To be clear, I’m in the latter camp where lift- off is likely August after a stronger Q1 WPI and Q2 CPI, and the RBA hikes twice by year-end – all else remaining equal given there’s large unknowns looming, such as a possible new COVID variant as well as Russia-Ukraine war escalating further, hurting economic growth and global business and consumer confidence.
As always, that view is evolving as a weak Q1 WPI could cut all expectations of rate hikes this year, depending on the result.
The other unknown on our minds is the sentiment impact that rising borrowing costs will have own mortgage payers; where already fixed-rate mortgage rates have risen across 1-5y terms this year by some 50bp, and variable rates likely move higher if/when the RBA does hike.
The response these mortgage payers have will be interesting, as while serviceability is near all time-best conditions, there may still be a reaction where investors sell property and rotate their funds elsewhere.
For example, say the RBA hikes 4x25bp by June 2023, and variable mortgage rates increase by the same amount and capital city property prices decline 5-10%, how many will sell and how many will hold? That’s the thought problem we’re dealing with, that’s a known unknown factor.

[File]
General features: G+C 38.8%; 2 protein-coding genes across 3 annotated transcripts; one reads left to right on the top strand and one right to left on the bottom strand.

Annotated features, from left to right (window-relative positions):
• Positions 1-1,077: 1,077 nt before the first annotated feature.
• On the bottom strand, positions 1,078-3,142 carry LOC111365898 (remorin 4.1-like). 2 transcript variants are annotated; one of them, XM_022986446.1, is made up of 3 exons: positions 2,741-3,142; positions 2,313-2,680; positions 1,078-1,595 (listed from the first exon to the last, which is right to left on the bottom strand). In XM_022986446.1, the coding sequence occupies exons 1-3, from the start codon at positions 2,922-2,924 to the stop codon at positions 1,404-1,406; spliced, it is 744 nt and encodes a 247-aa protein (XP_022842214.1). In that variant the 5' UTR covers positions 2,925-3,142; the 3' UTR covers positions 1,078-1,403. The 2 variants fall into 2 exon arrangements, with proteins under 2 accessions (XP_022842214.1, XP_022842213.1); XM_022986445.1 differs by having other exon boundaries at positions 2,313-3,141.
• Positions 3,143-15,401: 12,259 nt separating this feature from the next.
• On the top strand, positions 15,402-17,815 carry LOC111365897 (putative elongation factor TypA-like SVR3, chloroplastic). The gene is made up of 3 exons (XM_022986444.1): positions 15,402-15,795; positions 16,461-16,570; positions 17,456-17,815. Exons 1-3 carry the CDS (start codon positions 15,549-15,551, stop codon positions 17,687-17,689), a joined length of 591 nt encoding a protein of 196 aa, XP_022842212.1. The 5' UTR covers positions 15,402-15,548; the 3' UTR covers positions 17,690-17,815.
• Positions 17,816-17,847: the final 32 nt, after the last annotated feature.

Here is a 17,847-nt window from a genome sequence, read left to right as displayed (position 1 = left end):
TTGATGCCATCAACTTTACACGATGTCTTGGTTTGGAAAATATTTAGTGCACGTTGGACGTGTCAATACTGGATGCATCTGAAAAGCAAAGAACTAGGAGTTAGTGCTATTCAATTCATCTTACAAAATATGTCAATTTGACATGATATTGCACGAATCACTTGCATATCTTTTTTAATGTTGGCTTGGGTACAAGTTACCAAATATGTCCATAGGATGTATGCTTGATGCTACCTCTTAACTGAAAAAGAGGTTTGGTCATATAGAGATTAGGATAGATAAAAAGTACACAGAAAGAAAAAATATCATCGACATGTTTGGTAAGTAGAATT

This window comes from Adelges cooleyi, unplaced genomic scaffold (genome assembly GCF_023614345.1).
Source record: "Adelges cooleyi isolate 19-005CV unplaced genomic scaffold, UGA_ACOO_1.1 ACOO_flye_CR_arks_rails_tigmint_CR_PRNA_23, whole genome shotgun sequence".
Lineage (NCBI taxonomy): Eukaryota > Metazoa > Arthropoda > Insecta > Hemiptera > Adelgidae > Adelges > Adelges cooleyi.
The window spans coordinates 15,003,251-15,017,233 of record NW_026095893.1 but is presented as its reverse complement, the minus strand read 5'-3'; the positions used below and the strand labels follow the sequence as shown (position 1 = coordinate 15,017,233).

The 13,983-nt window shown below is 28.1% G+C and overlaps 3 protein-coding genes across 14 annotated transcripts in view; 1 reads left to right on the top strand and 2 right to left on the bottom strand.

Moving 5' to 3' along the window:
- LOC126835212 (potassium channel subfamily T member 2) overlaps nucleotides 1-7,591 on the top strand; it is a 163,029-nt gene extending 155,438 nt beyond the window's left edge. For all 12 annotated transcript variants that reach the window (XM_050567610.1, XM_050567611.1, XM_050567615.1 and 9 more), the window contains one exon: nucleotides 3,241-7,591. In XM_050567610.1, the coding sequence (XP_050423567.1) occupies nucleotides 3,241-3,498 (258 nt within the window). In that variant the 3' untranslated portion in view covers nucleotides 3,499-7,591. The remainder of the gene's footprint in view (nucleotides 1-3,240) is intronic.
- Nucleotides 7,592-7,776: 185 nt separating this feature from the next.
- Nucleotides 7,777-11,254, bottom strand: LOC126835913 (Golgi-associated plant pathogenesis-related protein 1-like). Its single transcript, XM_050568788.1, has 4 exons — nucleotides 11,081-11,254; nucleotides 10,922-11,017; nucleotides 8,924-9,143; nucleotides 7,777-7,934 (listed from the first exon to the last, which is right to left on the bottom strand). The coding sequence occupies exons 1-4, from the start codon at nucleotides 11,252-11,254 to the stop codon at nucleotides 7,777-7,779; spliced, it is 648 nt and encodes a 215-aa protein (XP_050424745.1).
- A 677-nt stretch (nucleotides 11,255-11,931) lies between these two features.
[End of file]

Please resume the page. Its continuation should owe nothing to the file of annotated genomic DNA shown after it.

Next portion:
The views expressed in this article are the views of the stated author as at the date published and are subject to change based on markets and other conditions. Past performance is not a reliable indicator of future performance. Mason Stevens is only providing general advice in providing this information. You should consider this information, along with all your other investments and strategies when assessing the appropriateness of the information to your individual circumstances. Mason Stevens and its associates and their respective directors and other staff each declare that they may hold interests in securities and/or earn fees or other benefits from transactions arising as a result of information contained in this article.